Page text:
Cerri posts on 13 July 2004Newsgroups: alt.religion.scientology Date: 13 Jul 2004 19:16:20 -0000 Message-ID: <S9S1OWWL38181.email@example.com> From: Anonymous-Remailer@See.Comment.Header (Cerridwen) Subject: Gardening Every once in a while in this unindoctrination process I just take a break from it all. I've been on a break for a bit. You may have noticed that the Comp lists don't come out quite as fast and furious as before That's because I started getting interested in other things. One of thing main things I got interested in was gardening. I had no idea how much work and how much fun gardening was. I always thought you just bought some plants, stuck them in the ground, watered them every so often, and voila! A garden. I was truly surprised to find out that there are all kinds of do's and don't, as well as planting, watering, feeding, pruning and weeding. Don't even mention the subject of aphids to me! I've gone so far as to subscribe to a gardening newsgroup! Aside from the beautiful flowers and lovely view that gardening provides, it is also a wonderful time for reflection. The past 4 years have been wonderful and horrible. Wonderful because I have gotten rid of so much of the Scientology mindset. Wonderful, because I am not afraid to listen, look and learn about new things any more. Wonderful because I have established wonderful relationships with "Wogs". ;-) I love my wog friends and I love my friends that still consider themselves Scientologists both in and out of the Church. I no longer consider myself a Scientologist, but I also know that I am not and will never be a Wog. Actually, I take that back. I can't say I will never be a wog, because 4 years ago, I would never have thought that I would no longer identify myself as a Scientologist. There is still much about me that is a Scientologist, and I think those are some of the good things :). I've really worked hard at getting rid of what I thought were the bad Scientology behaviors. However, I have learned to never say never. I also have no idea if the unindoctrination ever ends. I think it might and then in its place I may start to evolve more and more of my own ideas.
My viewpoint on many, many things has changed drastically but it has not been easy. The hard part is dealing with how fucking stupid I've been for so long. It's really hard on the self esteem. It's tough to confront that you've been that stupid for that long. It can be truly depressing. So I got to thinking about it. I was wondering why did I agree? Why did I allow myself to go along for so long. Why did I fail to see though the lies? Why was I oblivious to what is obvious to most everyone else? Scientology was a promise of what I thought "could be" . I agreed because I had this spiritual quest that gave me all the answers. And I think that was the hook for me. "All the answers". Scientology is the lazy man's religion. It requires no thinking, no researching, no further looking. It's all bundled up for you in a nice neat package, thanks to "Source", or LRH And I bought the package and refused to look, research or think because I was too lazy to even bother. I guess what I am doing now is I am finally bothering. Instead of taking everything Hubbard says as gospel. I look it over and say is this a good thing or is this fucked up Indoc stuff. Quite a bit has been tossed to the compost. ;-) Oh well. It's been a definite learning experience. Too bad it took me so long to catch a clue, but I sure am happy that I finally did. The ARSCC is by far one of the more fun and interesting group of people that I have ever known. I even enjoy the ones that piss me off. Even though I disagree with the views of some members, I still read and listen to them because I want to make sure I never fall in to a "I know it all point of view again". It occurred to me that to only have dealings with people that completely agree with you all the time is a bad thing. Actually, being with people that agree with you all the time is lazy and lazy thinking has the potential of leading you to cult thinking. I love ars. What I treasure most about the ARSCC is that its members are all so very different. So many different points of views, so many different characters, and behind the scenes intrigue. It's totally addictive. To admit otherwise is being a fraud ;-) Thanks to each and every one of you for your contribution and assistance. My life has been bettered by being in this wild and crazy place. Ok time to do more weeding ;-) -- Cerridwen Believe those who are seeking the truth. Doubt those who find it. - Andre Gide For Stats on Scn go to: http://www.truthaboutscientology.com/stats/ For News on Scientology go to: http://www.itsamystery.ca/blogger/cult.html EMAIL: sorry, out of order.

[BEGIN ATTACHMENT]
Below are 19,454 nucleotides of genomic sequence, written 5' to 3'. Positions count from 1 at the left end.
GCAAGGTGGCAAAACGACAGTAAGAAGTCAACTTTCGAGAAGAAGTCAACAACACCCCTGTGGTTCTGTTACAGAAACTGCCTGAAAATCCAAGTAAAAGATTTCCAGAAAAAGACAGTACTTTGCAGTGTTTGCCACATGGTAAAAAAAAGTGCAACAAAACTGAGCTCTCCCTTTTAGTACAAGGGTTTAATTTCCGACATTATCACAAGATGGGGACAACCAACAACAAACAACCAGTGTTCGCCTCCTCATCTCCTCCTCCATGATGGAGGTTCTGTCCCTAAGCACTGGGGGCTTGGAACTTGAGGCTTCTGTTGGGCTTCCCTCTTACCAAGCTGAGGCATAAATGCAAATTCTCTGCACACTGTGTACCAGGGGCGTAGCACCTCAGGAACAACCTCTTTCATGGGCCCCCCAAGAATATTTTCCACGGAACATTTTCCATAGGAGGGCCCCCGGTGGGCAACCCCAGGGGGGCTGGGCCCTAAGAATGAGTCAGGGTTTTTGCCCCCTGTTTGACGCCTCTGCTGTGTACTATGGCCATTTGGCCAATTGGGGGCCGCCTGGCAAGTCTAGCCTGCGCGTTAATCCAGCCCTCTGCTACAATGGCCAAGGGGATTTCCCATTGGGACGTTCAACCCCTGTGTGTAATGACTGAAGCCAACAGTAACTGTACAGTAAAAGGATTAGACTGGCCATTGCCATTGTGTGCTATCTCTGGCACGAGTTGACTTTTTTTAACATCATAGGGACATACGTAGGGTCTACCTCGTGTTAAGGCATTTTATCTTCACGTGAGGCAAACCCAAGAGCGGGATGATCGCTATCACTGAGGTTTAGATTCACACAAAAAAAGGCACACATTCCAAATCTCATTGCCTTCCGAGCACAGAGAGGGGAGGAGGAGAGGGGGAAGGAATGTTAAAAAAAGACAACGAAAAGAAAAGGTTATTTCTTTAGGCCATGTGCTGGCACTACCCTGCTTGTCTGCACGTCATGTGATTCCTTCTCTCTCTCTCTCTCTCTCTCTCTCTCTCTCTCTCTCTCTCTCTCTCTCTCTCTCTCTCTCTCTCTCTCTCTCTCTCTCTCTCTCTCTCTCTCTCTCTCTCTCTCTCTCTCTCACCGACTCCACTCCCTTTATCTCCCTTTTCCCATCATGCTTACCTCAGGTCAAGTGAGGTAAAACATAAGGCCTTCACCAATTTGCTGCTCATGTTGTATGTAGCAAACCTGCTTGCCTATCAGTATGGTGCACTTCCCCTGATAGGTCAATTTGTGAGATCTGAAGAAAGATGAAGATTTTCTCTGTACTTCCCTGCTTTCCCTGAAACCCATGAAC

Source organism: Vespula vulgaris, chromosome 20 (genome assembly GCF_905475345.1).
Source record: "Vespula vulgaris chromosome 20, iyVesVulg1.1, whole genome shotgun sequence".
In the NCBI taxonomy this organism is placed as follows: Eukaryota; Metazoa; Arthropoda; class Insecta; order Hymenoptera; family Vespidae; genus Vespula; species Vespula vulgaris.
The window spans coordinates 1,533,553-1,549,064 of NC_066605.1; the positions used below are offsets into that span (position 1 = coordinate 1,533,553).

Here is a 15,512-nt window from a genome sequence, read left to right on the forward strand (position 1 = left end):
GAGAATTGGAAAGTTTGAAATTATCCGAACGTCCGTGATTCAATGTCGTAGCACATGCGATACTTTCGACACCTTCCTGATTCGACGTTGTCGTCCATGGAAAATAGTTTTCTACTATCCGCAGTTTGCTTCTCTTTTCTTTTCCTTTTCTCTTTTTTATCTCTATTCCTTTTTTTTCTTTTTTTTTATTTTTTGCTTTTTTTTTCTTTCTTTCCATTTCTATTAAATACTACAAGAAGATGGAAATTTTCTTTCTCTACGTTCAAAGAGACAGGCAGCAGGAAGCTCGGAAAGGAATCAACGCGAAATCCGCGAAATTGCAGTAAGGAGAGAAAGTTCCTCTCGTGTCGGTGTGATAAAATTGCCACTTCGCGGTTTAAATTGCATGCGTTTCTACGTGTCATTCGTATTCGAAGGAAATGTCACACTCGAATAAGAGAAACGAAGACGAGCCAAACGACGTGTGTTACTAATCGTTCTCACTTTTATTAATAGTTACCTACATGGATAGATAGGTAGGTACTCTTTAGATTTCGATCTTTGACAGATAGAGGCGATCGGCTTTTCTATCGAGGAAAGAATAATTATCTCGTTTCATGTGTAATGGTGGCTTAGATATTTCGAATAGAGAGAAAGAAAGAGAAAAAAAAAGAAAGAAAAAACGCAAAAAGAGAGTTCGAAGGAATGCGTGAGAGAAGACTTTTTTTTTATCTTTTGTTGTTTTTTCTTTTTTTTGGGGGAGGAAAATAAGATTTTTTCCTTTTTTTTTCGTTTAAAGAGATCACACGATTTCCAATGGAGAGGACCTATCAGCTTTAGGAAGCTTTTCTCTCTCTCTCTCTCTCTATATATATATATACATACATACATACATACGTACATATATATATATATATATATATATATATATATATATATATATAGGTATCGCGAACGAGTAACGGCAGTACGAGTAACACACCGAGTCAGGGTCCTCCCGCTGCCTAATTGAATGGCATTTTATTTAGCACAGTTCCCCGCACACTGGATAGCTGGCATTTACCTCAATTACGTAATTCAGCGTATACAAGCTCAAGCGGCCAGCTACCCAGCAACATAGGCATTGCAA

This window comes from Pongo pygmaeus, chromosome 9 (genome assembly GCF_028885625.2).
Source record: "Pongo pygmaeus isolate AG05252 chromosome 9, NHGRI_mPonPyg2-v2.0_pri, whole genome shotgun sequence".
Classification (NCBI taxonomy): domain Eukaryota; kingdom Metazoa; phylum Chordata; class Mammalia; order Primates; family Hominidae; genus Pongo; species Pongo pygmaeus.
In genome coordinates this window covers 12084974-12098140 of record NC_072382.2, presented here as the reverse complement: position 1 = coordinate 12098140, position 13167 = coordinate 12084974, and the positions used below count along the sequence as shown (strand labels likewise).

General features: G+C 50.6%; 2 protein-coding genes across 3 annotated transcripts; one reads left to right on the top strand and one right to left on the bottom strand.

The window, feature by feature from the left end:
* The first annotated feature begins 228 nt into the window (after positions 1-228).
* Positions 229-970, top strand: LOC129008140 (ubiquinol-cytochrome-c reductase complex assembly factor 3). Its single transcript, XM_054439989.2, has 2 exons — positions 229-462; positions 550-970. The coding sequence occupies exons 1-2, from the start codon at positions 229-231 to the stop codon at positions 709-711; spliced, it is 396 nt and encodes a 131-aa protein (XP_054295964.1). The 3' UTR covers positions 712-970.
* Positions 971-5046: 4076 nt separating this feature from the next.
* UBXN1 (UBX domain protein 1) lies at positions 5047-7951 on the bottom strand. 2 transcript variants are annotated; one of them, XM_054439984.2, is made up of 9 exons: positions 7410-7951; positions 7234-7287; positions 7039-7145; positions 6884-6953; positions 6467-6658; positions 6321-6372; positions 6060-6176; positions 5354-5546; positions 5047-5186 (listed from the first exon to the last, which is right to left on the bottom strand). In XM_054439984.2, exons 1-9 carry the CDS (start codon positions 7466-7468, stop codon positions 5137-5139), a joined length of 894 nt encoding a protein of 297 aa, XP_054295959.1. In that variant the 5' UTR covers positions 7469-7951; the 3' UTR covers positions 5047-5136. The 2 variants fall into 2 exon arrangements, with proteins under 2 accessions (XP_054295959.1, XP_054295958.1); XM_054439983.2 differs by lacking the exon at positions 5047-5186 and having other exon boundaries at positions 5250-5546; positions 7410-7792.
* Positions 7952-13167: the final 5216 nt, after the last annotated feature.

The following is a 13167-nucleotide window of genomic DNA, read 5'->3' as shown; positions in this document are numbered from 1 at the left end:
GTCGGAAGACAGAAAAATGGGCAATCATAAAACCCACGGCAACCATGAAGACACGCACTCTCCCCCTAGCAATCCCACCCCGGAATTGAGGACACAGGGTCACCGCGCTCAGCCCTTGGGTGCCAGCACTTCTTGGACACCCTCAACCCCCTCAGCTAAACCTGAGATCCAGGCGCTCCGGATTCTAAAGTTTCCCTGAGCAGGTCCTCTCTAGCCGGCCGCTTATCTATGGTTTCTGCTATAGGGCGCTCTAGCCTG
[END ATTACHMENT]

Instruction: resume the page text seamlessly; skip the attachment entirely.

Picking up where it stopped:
Kristi writes back two days laterNewsgroups: alt.religion.scientology Subject: Re: Gardening From: Kristi Wachter <firstname.lastname@example.org> Message-ID: <email@example.com> Date: 15 Jul 2004 23:35:29 -0400 My dear, dear Cerri, Thank you so much for your wonderful post. I loved reading about your gardening, and I always love reading your thoughts and feelings as you continue growing and learning and seeing new things from the new perspectives you're acquiring. One thing you wrote, though, really differed from my viewpoint, and I wanted to share my thoughts and my perspective on it. You wrote, "The hard part is dealing with how fucking stupid I've been for so long." And that just raised a big red flag for me - because I've never known you to be stupid. I mean, we all make mistakes, and in fact we all make stupid mistakes, and depending on the circumstances of our lives, those stupid mistakes sometimes have repercussions that affect our whole lives and the lives of those we love, and sometimes we seem to "get away with it" - one person can make a stupid decision, knowing how stupid it is, to have unprotected sex with a stranger, and become infected with HIV, and die, after years of horrible suffering and grief to self and family and friends; and another can make the same stupid decision and NOT become infected. The extent to which our stupid mistakes and our stupid decisions affect our lives does not necessarily reflect how many we've made or how stupid they've been. But here's the thing - even smart people make some stupid decisions (even some colossally stupid decisions), and that doesn't make them stupid people. I'm not even really sure there is such a thing as a stupid person. There are lots of people whose values differ from mine, which is a different thing; and there are lots of people who haven't been exposed to the same facts I have, and people who have developed learning systems that make them process those facts to reach different conclusions than I have. But that doesn't make them stupid. Here's the thing - you and I are humans, and humans are learners. That's what we are. That's what we do. All our long lives, from the early days when we're learning to recognize Mom's voice and Dad's face, to the very ends of our lives, we learn. I have this image in my head of a giant vacuum machine sucking up everything in its path. It has hundreds of suction tubes that suck things in from all different directions. If a chunk of rock gets stuck in one of the tubes, it won't work quite as well. I think that's what happened to you. There you were, going along in your life, learning learning learning, and you came across Scientology. And you learned lots and lots of things - you learned some things about communication and about how to be more productive with your time and some other ideas that seemed useful and valid. But you also sucked in a rock - you learned that some information is bad and dangerous and should be kept out of your learning system altogether. Now, part of the learning system we all develop is a set of internal filters. A piece of information comes in, and we evaluate it. "Hmm - seems to make sense; comes from a source I've known to be reliable - let's put that in the Reliable Information pile. Now this other one - doesn't reflect other information I've deemed reliable, so let's put that on the False pile." Scientology disrupts those filters, and plugs up some of your intake valves - rather a lot of them, I think - by telling you that lots of sources aren't to be trusted (SPs, the news media, natterers), and that certain information is so dangerous it can jeopardize your entire eternity (the OT levels, discussing your case with someone else). So in addition to blocking some of your inputs altogether, it also, as I said, messes with your internal filters. It does this, I think, in two ways: first, by confusing values with facts, and second, by making it dangerous to examine either facts or values. First, I've found it useful in my own understanding of the world to learn to separate facts from values when I'm learning about and judging an idea. But Scientology teachings can make it very hard to do this. For example, Scientology teaches that, if you're having trouble understanding something, it's because you went past a misunderstood word. Now, it appears to me, an outsider, that there is a set of values - judgement - condemnation in that, and that it is HIDDEN. Scientology purports to avoid punishment, to provide tech to rehabilitate any immorality and repair any damage you've done. But I think this is just what Scientology SAYS; I think, in reality, there's punishment and condemnation and shame and guilt and judgementalism all over the place in Scientology. So let's say you're having trouble understanding something you're reading - maybe not even something related to Scientology. You immediately look for the misunderstood word you went past - an act which is, if I'm not mistaken, an overt. So conciously, you're simply doing the mechanical process of finding the point where things went wrong and fixing it; but unconciously, you're aware that you've Done Something Wrong. This confuses asserted values - you did a Bad Thing - with asserted facts - you went past a word you didn't understand. It's important in a case like this to evaluate BOTH the asserted "facts" - did you really go past a word you didn't understand? Does that act really cause you to be unable to understand what comes later on? - AND the asserted values - is it really a counter-survival, Bad act to read past a word you don't FULLY understand? But if you're feeling, naturally, ashamed of having done a Bad Thing, you're not inclined to objectively examine the assertions or the values, because it's less painful to accept the teaching than to be REALLY bad and go down the road of doubting. Scientology mixes value judgements - and condemnation - in with its unfounded assertions, making it much harder to question them than it would be even under normal circumstances. So, I said another way Scientology interferes with your learning system is by making it dangerous to examine facts, or values, or both. In my experience, to judge an idea well, we have to learn to look for its underlying assumptions and judge THOSE. This is hard to do, because so many assumptions are unstated, and because there just isn't time to look for and assess every single one. Take the following statement: "I know the Comm Course works because my ability to communicate improved after I took it." There are LOTS of assertions in here, and this is just one simple, fairly unambiguous statement. Here are some things I might question: Did your ability to communicate really improve? How do you know? How do you define that? How did you measure it? If it really did, how can you tell that it was as a result of the Comm Course and not the result of some other factor or combination of factors? Now, Scientology is, of course, chock full of assertions that claim to be backed up with scientific data - proven beyond any doubt. Just a few examples off the top of my head: The only reason a person ever leaves a group is because of overts against that group. The only reason a person ever criticizes Scientology is because of suppressiveness. The only reason a person fails to make case gain is because of overts. And all of these are proven - PROVEN - *PROVEN!* - by, well, reams and reams of unassailable research. And look how these assertions mess with your internal filters. You might have a filter that says, "Well, I can think of reasons why someone might leave a group other than overts." And Scientology says, "But that's not the REAL reason. It's a fake reason, a cover story. Scientology uncovers the REAL reasons behind the fake reasons. We have hard data to PROVE it." And Scientology further says, "That's just your case talking. That's the devil leading you astray. If you listen to that, you're a goner." And so, if you ever started to wonder whether Scientology was really a group that you still supported wholeheartedly, that really reflected your values, this little filter-jammer has just put a big roadblock on the pathway in your brain that leads to "let me explore this question of whether I belong in this group anymore" - which, make no mistake, can be a pretty scary question for any individual in any group, let alone one that's threatened you with being pummelled with your own history of wrongdoing for simply re-evaluating your support of a group. Asking yourself, "Do I still want to go to my book club?" involves asking yourself questions about commitment, priorities, loyalties - re-evaluating and re-examining yourself. And that can be difficult, even if it's just a book club. So Scientology drops a big roadblock on the "do I still want to be in this group?" pathway, and puts a big DETOUR sign on the roadblock, pointing you to a path that you wouldn't even have in your brain without Scientology - and that Detour is down the "what bad things have I done to my org, to Ron, to my friends and my family and the only hope the world has?" path. Who the hell wants to go there? I think we have these "shoulds" in our brains that short-circuit a lot of paths we might do well to follow: shoulds like "I should be strong enough to always look at my own past without flinching." Or like "I should have known better (... I should have known then what I know now)." And of course, Scientology piles on loads more shoulds in the various codes and creeds. "I should never desire admiration." "I should never desert a comrade in need." "I should never fear to hurt another in a just cause." I can make strong arguments against those Scientology-based shoulds, but I'd like to talk about the non-Scientology-based shoulds, too. Here are some shoulds that might be lurking in your brain: "I should be strong enough to stand up to the group, my friends, my family, anyone and everyone, when I don't agree with something." "I shouldn't worry (or be afraid of) being kicked out of the group." Are these things you think? If so, ask yourself - are they true? I mean, maybe in an ideal world, we would all be completely clear on what we think about everything all the time and we would all be perfectly comfortable saying so in the face of any opposition because there would after all be no repercussions. That's not the world we're living in. Humans are social creatures, and we need each other, and saying you see things differently from everyone around you is RISKY. It's not cowardly to be afraid of that; it's PART OF WHO WE ARE. One of the most fascinating studies to me in all of psychology is the Asch study: http://www.age-of-the-sage.org/psychology/social/asch_conformity.html In this study, the experimenter brought the subject into a room with a handful of other people who were all pretending to also be subjects. They were all shown a set of lines and asked to select the two that matched in length. Then they went around the room and each person stated his or her answer. The experiment was set up so that all the actors went first, and they all gave the wrong answer. By the time they got to the last person, the actual subject, that person usually went along with the group and gave the wrong answer, too. (Over 75% of the subjects conformed to the group on at least one trial.) This is in a small group of a bunch of strangers over something you don't have any big emotional reaction to - just a set of lines. Imagine how much stronger the desire is to go along with the group when the group are your dear friends (mostly), fellow volunteers in the fight to save the world before it destroys itself, your family, your confidants (if you've co-audited or done ethics actions with any of them) - and you're just beginning to think about voicing doubts about the group. Itself. The people you're talking to. That's not just scary. That's paralyzing. There's real danger there, and to decide what to do in the face of that real danger, you need to be able to think clearly about it. But Scientology teachings themselves get in the way of you being able to do that - by insisting that the group is the most ethical on the planet and would never hurt you (although to be sure some of its ways of "helping" you can be extremely painful and harmful to you); by shaming you and misdirecting you to focus on your own misdeeds if you consider diverging from the group; by subtle threats of retaliation ("we will never betray your faith in us SO LONG AS YOU ARE ONE OF US"); by insisting you commit to everything NOW, robbing you of time to consider before you "agreed"; and probably in many other ways as well. You needed to be able to calmly assess what you stood to lose if you said what you thought, but Scientology's false teachings multiplied the normal human fear of going against the group to make it impossible for you to think about it clearly at the time. Fortunately, there was an unconcious part of your brain, working underneath the part that was in denial, that understood the stakes and kept you from risking the destruction of every aspect of your life back then, back before circumstances changed and you could afford to take that chance. That other part of your brain rescued you from that danger. That, my dear, was SMART. I think the world would be a better place, for groups and for individuals, if everyone felt safe to say what they really thought. The thing is, it ISN'T always safe. When you were in Scientology, it wasn't safe. And the unconcious part of you knew that. It protected you from doing something you weren't yet in a position to do. Had you spoken out at the time, what would you have lost? Your family? Your job? Your ability to keep yourself together? Larry Wollersheim suffered ostracization from Scientology. It destroyed his business and broke his mind. The part of you that kept you from letting your disagreement destroy your life knew what was at risk, even if you couldn't conciously admit it at the time. That was very, very smart. And since that genuine, very real risk was combined with the detour in your brain that shoves you in the "what have I done wrong, that I want to protect this wonderful wonderful group from awful horrible evil me?" direction ... well, I don't wonder why you hesitated to voice your concerns, or even think them. Looking for the source of your dissatisfaction within your own misdeeds, instead of with the group itself, is what you had LEARNED. From what seemed like a reliable source. And those ways of thinking quickly become habits, routine ways of thinking like, oh, routine ways of driving - you start going down the road, and it doesn't matter whether you're paying attention or not, you know the way so well you have to concentrate really hard to NOT go the way you always go. Those detours and directions Scientology introduced into the pathways of your brain became comfortable, known routes, and so it's easy and familiar to go down the route of "what bad thing did I do to cause this? what word did I go past? what was my withhold?" It takes a huge amount of effort - and especially awareness - to even see the path as simply the old familiar path, and to remember you meant to go a different way this time. And all that's happening now is you're learning better information. There should be no shame (in my opinion) in coming to see things differently. I hear a reporter once asked Gandhi about having reversed his position on something, and he simply said, "I know better now." You mused about how long it would take for the unindoc to finish and wondered if it would ever be over. I suspect you'll someday find that you don't feel it happening anymore with Scientology stuff, but that a similar thing will go on for the rest of your life with OTHER ideas - which is maybe what you were saying in your post. And that, to me, is just the glorious and delightful (and sometimes scary and infuriating) process of doing what we do - learning. Which often involves unlearning. But one of the reasons I wanted to write this is because I think Scientology teaches you to look for defects in yourself, and to believe that you're fully, 100% responsible for everything bad that happens to you. And I think American society encourages us to beat ourselves up for past mistakes, too. If you got deceived, it was because you were just plain STUPID. Well, I'm here to tell you different, to tell you what I tell anyone who asks me "How can people be so stupid as to believe in Scientology?" - and it's this: Even smart people can be lied to. Scientology lied to you to exploit you. The organization lied to you to get your money, your time, your effort, your dedication and your enthusiasm and all that is best in you. And I'm here to tell you: it wasn't your fault. And I'm also here to tell you: you can have it all back. It doesn't belong to them anymore. You don't have to atone, you don't have to make amends, you don't have to beat yourself up inside before you have a right to have those things back. They're all yours, right now. The wonderful, beautiful, SMART, loving, caring person that you are deserves all that is best in you, to do whatever YOU want to do with it. I hope you'll use it to take really, really good care of yourself - like by gardening. I am outraged and heartbroken by the callous way Scientology uses the enormous punishment of banishment, exclusion, from the group, to manipulate its members. Ostracization, rejection, is an ENORMOUSLY powerful tool, and all you have to do is have your stats dip into Liability for you to AUTOMATICALLY BE EXCLUDED FROM THE GROUP and have to PETITION TO REJOIN. I find that galling. And I want you to know, my dear Cerri, what you probably already know, but I will say it here, publicly, because it's important: There is a home for you here, in my heart, that will always be a home for you. Here, you are cherished, you are admired, you are liked - you are valued for who you are and what you are when you don't even try, when you forget about trying. You are my friend, no matter what. I know you will screw up someday. You will still be my friend. I know you will do things, say things, think things, that go completely against what I believe and value. You will still be my friend. One day, you might do something I can't comprehend, something I will find despicable. I hope not; I don't expect it of you; but it might happen. You will still be my friend, because I love you. And this is a lesson I hope you will learn again and again, perfectly and well and truly each time, from all the many, many people who love you: the irrevocable, unconditional, unfailing truth of love. Kristi